The Arab Digital Expression Foundation builds spaces and fosters environments focused on digital expression, learning, skills development, and empowerment of Arab-speaking teenagers and youth to strengthen their engagement with society. ADEF promotes the creative use of media, art, and technology – with a strong focus on the promotion of open source and free culture tools and outputs – to increase the production and dissemination of Arabic knowledge and culture.

ADEF Lebanon, CC BY

ADEF Lebanon has been conducting the Youth Media Activists Camp since 2014. The 10-day camps are an annual gathering place for exchange of knowledge and skills for up to 50 young participants representing collectives, student and social activists, media groups, technologists, and aspiring writers and journalists. Participants take an active role in designing and planning the camps, with an emphasis on developing skills and abilities central to collaboration, expression, and community-building. This year’s camps, partially supported by the Memorial Fund, will continue to mobilize and catalyze a new community of Lebanese, Syrian, and Palestinian social and political activists.

2018 CC Global Summit

The Memorial Fund and Fellowship recipients were announced at the 2018 Creative Commons Global Summit, the annual gathering of technologists, legal experts, academics, activists, and community members who work to promote the power of open worldwide. Held in Toronto, Ontario, the summit brought together over 450 participants this year.

Summit keynotes this year included Wikimedia Foundation Executive Director, Katherine Maher, Director of Libraries at MIT, Chris Bourg, and Ruth L. Okediji, the Jeremiah Smith, Jr. Professor of Law at Harvard University and Co-Director of the Berkman-Klein Center. Other notable speakers include Lawrence Lessig, advocate for US democratic reform and Creative Commons founder. Yasmin Fedda, BAFTA-nominated filmmaker, presented exclusive footage from her film, “Ayouni,” which probes the fates of Bassel Khartabil and Italian Jesuit priest Father Paolo Dall’Oglio, two high-profile figures in Syria’s pro-democracy movement who were both forcibly disappeared in the early days of the Syrian revolution. Creative Commons’ CEO Ryan Merkley moderated a conversation with the filmmaker.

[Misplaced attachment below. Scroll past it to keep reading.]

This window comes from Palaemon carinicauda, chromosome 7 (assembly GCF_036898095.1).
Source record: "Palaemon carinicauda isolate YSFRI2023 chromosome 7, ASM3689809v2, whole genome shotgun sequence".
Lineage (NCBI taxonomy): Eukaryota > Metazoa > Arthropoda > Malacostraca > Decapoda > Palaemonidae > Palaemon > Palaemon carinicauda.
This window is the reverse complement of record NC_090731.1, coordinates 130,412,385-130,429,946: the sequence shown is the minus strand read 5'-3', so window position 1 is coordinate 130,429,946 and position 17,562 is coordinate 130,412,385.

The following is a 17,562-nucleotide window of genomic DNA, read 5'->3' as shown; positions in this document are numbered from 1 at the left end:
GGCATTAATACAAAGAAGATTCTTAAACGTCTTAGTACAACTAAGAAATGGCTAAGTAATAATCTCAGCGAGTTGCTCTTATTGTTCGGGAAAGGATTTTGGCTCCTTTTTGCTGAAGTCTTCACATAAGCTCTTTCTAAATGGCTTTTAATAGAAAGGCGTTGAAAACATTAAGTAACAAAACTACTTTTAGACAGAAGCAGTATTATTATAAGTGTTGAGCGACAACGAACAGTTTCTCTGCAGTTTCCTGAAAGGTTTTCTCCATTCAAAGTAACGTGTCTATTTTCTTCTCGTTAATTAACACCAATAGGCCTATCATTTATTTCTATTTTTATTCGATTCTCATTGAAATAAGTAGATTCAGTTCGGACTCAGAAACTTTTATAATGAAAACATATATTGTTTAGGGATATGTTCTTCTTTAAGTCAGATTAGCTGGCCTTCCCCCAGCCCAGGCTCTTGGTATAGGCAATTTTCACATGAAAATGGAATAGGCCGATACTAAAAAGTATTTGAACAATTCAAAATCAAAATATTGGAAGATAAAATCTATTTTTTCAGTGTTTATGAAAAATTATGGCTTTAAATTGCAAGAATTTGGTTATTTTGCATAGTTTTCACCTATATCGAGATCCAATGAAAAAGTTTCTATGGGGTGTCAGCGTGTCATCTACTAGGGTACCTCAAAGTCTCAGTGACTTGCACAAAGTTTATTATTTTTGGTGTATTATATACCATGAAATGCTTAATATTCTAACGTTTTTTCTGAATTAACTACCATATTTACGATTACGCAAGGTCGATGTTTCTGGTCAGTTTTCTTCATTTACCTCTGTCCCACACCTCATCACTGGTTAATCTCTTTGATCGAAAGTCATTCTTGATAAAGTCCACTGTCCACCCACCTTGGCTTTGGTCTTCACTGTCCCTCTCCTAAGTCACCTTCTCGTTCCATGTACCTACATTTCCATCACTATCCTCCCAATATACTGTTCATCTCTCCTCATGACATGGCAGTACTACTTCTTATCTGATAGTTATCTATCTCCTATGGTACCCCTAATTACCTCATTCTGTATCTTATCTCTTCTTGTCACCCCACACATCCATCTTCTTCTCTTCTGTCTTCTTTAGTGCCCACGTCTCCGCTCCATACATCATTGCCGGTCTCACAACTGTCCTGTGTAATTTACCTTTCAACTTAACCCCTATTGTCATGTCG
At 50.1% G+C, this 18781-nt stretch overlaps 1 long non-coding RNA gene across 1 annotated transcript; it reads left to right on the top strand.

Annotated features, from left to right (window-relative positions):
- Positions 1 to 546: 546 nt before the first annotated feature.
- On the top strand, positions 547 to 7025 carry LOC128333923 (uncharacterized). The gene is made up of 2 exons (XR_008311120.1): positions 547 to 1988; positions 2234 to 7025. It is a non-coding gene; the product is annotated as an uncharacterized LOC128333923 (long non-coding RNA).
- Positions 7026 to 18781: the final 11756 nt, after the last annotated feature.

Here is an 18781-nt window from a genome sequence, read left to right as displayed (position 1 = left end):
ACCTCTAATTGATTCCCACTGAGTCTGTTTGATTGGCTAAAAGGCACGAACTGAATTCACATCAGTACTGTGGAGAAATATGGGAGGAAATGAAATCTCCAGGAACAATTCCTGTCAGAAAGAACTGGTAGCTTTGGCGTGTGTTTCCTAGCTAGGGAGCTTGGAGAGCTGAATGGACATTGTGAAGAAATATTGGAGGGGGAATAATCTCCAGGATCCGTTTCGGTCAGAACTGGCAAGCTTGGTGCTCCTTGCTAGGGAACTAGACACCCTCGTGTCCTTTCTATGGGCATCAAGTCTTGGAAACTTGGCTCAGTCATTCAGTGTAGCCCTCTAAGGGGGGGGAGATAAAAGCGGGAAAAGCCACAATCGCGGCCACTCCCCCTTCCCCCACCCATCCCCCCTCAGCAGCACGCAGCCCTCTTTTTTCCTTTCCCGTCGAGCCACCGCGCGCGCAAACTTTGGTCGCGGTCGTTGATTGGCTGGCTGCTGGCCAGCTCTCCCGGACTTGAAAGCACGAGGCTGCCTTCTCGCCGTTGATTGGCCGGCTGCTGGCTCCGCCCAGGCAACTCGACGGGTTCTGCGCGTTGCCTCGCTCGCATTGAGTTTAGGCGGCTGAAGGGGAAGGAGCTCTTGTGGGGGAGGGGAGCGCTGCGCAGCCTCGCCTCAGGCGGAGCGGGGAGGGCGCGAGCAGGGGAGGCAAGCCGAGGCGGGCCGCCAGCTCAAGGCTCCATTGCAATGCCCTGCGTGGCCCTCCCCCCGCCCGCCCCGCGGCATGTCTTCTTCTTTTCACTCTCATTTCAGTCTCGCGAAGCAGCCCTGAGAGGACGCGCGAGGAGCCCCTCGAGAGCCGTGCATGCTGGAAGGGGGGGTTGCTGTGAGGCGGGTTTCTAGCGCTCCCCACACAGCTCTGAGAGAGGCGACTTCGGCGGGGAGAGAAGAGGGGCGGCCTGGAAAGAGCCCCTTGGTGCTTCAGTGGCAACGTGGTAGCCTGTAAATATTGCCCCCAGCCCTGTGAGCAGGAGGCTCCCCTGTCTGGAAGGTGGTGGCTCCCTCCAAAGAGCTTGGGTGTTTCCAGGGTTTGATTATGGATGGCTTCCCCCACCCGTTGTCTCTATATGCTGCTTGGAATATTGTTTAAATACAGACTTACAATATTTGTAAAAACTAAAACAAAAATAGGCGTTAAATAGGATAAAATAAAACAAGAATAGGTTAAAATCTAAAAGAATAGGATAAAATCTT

During the summit, Creative Commons also announced the launch of its new CC Certificates program, an in-depth course and certification program about Creative Commons open licenses, open practices and the ethos of the Commons, CC’s new Global Network outreach strategy to expand and grow a global community of affiliates and volunteers, and announced a landmark 1.4 billion works shared under CC licenses.

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Announcing Open Registration for CC Certificates

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In response to the growing use of CC licenses globally, and the corresponding need for open licensing expertise, Creative Commons is officially launching the CC Certificate program today. Registration for the Certificate program is now open and details are available on the Certificates website.

The CC Certificate provides an-in depth study of Creative Commons licenses and open practices – helping you become an expert in open licensing and the Commons. The program is offered both as a 10-week online course starting in July 2018 as well as a week-long, in-person bootcamp in 2019. In keeping with our values, we will openly license (CC BY) the Certificate content–making downloadable and editable file formats available for informal learning from our website by July 2018.

The CC Certificate uniquely develops participants’ open licensing proficiency and understanding of the broader context for open advocacy. Course content addresses copyright law, CC legal tools, and Commons values and practices. Currently geared for educators and librarians, the Certificate will soon be offered for additional audiences (such as government and GLAM).